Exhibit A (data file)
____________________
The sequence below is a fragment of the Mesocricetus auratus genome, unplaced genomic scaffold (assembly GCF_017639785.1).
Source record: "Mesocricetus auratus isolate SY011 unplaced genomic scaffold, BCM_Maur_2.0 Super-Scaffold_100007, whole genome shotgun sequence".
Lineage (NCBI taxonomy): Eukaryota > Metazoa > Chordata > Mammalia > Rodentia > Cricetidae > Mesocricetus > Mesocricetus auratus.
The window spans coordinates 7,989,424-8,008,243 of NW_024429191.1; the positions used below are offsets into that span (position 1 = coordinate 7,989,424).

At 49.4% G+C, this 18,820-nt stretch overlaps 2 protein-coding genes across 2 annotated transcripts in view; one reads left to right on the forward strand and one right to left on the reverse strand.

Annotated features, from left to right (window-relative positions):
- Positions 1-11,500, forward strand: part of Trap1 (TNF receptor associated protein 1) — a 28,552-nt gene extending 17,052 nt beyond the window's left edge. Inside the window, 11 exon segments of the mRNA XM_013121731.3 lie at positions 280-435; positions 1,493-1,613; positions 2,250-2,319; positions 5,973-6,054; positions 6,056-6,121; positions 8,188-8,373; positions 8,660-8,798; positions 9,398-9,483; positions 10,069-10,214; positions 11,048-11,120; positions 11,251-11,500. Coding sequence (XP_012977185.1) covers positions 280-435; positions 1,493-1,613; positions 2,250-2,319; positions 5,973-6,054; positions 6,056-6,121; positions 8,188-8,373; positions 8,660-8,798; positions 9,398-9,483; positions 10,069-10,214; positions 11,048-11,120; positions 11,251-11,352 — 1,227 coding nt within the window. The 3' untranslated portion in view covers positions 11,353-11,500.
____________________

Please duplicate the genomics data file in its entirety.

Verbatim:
The sequence below is a fragment of the Mesocricetus auratus genome, unplaced genomic scaffold (assembly GCF_017639785.1).
Source record: "Mesocricetus auratus isolate SY011 unplaced genomic scaffold, BCM_Maur_2.0 Super-Scaffold_100007, whole genome shotgun sequence".
Lineage (NCBI taxonomy): Eukaryota > Metazoa > Chordata > Mammalia > Rodentia > Cricetidae > Mesocricetus > Mesocricetus auratus.
The window spans coordinates 7,989,424-8,008,243 of NW_024429191.1; the positions used below are offsets into that span (position 1 = coordinate 7,989,424).

At 49.4% G+C, this 18,820-nt stretch overlaps 2 protein-coding genes across 2 annotated transcripts in view; one reads left to right on the forward strand and one right to left on the reverse strand.

Annotated features, from left to right (window-relative positions):
- Positions 1-11,500, forward strand: part of Trap1 (TNF receptor associated protein 1) — a 28,552-nt gene extending 17,052 nt beyond the window's left edge. Inside the window, 11 exon segments of the mRNA XM_013121731.3 lie at positions 280-435; positions 1,493-1,613; positions 2,250-2,319; positions 5,973-6,054; positions 6,056-6,121; positions 8,188-8,373; positions 8,660-8,798; positions 9,398-9,483; positions 10,069-10,214; positions 11,048-11,120; positions 11,251-11,500. Coding sequence (XP_012977185.1) covers positions 280-435; positions 1,493-1,613; positions 2,250-2,319; positions 5,973-6,054; positions 6,056-6,121; positions 8,188-8,373; positions 8,660-8,798; positions 9,398-9,483; positions 10,069-10,214; positions 11,048-11,120; positions 11,251-11,352 — 1,227 coding nt within the window. The 3' untranslated portion in view covers positions 11,353-11,500.